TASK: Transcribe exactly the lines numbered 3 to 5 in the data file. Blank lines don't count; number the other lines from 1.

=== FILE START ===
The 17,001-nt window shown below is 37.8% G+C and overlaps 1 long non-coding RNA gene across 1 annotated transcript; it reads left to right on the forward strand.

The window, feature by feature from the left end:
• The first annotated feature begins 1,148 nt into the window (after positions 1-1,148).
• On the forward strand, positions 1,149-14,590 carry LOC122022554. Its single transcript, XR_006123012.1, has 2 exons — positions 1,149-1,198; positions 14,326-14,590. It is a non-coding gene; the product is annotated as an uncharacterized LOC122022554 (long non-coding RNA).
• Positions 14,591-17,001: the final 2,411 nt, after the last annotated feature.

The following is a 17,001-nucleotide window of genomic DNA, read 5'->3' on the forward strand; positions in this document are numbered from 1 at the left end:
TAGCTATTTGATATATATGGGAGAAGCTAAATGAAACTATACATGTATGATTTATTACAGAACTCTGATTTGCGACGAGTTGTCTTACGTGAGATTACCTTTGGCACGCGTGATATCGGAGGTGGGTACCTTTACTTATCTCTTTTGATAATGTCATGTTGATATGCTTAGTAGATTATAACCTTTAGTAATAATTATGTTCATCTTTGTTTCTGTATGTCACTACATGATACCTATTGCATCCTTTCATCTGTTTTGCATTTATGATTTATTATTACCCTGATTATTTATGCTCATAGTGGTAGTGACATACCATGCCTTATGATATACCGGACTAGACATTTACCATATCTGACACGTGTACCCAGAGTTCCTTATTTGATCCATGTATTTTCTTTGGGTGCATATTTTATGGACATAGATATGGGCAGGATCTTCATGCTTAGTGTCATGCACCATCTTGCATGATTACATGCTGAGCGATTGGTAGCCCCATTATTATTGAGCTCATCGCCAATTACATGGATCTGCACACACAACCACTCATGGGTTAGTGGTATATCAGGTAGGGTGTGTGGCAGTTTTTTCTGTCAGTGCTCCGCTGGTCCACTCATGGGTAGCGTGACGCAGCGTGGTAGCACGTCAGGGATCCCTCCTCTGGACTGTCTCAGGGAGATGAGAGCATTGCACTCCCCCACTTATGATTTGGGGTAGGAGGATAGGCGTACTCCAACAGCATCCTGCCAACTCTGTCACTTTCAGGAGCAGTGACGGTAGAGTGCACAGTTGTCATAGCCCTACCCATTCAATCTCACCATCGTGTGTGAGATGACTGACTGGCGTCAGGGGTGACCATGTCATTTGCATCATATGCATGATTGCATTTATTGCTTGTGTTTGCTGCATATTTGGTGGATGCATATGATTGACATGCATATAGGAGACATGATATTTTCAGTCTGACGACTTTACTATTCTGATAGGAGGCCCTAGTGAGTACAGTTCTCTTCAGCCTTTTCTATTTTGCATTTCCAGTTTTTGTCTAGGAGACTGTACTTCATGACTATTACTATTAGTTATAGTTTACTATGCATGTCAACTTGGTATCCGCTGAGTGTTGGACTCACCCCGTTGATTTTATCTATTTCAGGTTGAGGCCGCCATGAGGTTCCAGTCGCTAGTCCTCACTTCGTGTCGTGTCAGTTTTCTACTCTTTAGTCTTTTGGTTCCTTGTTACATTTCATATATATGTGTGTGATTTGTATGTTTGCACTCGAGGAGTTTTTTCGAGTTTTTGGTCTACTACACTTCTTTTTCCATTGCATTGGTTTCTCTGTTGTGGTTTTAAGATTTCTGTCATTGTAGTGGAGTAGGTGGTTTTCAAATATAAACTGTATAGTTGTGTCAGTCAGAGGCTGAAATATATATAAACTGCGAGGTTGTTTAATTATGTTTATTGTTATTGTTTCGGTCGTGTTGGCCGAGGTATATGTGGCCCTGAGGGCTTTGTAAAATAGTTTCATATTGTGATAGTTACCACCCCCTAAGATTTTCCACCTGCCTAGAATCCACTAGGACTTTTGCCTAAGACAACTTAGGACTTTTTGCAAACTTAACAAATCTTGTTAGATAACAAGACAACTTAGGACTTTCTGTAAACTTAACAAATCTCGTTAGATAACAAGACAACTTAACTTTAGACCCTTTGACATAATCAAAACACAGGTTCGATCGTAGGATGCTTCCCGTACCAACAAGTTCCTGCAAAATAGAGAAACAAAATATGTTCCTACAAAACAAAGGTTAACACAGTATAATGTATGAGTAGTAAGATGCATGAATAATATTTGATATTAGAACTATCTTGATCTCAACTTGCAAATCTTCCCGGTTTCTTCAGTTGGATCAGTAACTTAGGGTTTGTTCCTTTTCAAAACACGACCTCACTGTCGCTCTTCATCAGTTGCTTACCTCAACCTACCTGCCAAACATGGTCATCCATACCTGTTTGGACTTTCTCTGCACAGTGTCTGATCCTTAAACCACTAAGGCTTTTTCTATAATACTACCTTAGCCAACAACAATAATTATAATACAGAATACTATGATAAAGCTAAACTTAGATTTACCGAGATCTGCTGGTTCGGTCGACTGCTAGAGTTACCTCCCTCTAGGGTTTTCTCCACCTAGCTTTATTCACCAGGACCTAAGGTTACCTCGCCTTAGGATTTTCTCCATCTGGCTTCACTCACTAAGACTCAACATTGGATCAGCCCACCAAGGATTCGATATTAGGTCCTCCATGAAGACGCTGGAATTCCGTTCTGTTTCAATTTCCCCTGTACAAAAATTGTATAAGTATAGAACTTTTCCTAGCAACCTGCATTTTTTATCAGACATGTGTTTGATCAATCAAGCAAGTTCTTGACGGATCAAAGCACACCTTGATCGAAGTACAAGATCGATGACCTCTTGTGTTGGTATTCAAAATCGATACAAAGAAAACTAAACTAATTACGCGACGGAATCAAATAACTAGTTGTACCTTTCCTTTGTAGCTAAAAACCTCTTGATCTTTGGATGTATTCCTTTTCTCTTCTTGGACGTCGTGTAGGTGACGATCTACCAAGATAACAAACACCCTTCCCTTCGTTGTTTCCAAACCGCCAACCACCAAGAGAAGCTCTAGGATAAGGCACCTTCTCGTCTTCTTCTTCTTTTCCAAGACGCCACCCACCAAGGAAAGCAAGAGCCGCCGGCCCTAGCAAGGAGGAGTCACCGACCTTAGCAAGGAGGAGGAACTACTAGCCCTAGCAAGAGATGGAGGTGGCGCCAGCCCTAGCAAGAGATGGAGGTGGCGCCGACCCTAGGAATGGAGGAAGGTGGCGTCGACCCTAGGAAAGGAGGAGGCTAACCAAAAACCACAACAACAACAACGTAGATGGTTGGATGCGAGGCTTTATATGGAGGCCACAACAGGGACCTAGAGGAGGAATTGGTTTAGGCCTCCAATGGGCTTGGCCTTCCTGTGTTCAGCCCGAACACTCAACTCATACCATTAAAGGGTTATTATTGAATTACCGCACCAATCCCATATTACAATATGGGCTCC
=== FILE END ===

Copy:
• The first annotated feature begins 1,148 nt into the window (after positions 1-1,148).
• On the forward strand, positions 1,149-14,590 carry LOC122022554. Its single transcript, XR_006123012.1, has 2 exons — positions 1,149-1,198; positions 14,326-14,590. It is a non-coding gene; the product is annotated as an uncharacterized LOC122022554 (long non-coding RNA).
• Positions 14,591-17,001: the final 2,411 nt, after the last annotated feature.